Adam's Rib (1949) was a Comedy - Drama Film directed by George Cukor and produced by Lawrence Weingarten.
Adam's Rib was inducted into the National Film Registry in 1992.
Academy Awards 1950 --- Ceremony Number 23 (source: AMPAS)
|Best Writing||Ruth Gordon, Garson Kanin||Nominated|
CMBA Spring Blogathon: "Adam's Rib," or Court and SparkBy David on Apr 14, 2016 From The Man on the Flying Trapeze
This is part of the CMBA Spring Blogathon: Words, Words, Words! Check out all entries! SCENE: Upper middle-class New York City apartment, evening. Wife waits patiently by door. Husband enters. Husband: Hello, thing. Wife: Hello at last. Husband: Well well well. Wife: Well well well what? Hu... Read full article
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Adam Bonner: No matter what you think you think, you think the same as I think.
Adam Bonner: First of all, I should like to say that I think the arguments advanced by the counsel for the defense were sound... MERE sound!
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To help build up Judy Holliday's image, particularly in the eyes of Columbia Pictures chief Harry Cohn, Katharine Hepburn deliberately leaked stories to the gossip columns suggesting that her performance in Adam's Rib was so good that it had stolen the spotlight from Hepburn and Spencer Tracy. This got Cohn's attention and Holliday won the part in Born Yesterday.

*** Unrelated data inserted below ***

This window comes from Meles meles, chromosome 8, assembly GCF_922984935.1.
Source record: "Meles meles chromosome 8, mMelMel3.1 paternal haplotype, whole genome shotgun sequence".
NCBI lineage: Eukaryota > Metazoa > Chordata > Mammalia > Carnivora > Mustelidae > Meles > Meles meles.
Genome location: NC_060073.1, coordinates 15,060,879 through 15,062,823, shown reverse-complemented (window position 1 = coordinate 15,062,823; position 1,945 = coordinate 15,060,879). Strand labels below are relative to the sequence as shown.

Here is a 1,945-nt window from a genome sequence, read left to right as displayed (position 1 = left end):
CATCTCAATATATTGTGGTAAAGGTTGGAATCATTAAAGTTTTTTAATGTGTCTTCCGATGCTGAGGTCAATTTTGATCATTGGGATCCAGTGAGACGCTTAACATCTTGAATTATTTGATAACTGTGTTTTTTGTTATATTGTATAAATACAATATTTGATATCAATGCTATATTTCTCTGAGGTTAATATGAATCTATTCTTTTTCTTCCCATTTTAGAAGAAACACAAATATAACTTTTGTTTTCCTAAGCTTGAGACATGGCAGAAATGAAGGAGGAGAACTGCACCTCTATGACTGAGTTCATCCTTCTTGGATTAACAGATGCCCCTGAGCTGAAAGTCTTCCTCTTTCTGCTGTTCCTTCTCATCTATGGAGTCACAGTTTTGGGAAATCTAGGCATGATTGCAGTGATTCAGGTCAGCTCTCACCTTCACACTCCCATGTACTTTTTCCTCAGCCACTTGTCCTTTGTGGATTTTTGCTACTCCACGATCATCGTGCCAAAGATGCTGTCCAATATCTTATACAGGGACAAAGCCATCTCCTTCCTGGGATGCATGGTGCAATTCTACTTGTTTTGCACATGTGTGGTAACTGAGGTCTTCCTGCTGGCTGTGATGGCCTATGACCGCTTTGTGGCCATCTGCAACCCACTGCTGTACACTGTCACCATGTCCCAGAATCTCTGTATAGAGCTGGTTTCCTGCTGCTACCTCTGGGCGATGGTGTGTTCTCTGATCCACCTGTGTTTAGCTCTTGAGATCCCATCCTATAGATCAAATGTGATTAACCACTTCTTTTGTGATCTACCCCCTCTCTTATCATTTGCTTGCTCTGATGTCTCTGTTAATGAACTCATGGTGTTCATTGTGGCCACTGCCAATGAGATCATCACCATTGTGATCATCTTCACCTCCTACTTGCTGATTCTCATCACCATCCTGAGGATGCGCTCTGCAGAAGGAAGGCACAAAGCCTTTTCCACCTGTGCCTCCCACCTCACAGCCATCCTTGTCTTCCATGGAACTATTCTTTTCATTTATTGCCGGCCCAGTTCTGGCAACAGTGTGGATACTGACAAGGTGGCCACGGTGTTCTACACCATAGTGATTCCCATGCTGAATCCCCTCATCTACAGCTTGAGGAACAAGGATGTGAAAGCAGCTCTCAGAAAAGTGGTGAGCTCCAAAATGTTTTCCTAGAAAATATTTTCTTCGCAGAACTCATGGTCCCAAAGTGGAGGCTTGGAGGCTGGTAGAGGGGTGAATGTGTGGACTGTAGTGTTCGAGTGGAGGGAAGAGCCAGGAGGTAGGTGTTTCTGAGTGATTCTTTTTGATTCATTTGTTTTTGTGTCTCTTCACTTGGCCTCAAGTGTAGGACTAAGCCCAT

In the memorable Spencer Tracy-Katharine Hepburn massage scene, a radio plays Frank Sinatra singing Cole Porter's "Farewell, Amanda," a gift to Amanda Bonner (played by Hepburn) from her songwriter-neighbor, Kip Lurie (played by David Wayne) who, earlier in the picture, had crooned the ditty, accompanying himself on the Bonners' piano. While Adam Bonner (played by Tracy) is massaging his wife, he abruptly shuts off the radio. Sinatra is again heard when a record is accidentally started in a later scene. This prerecording of "Farewell, Amanda" is lost.
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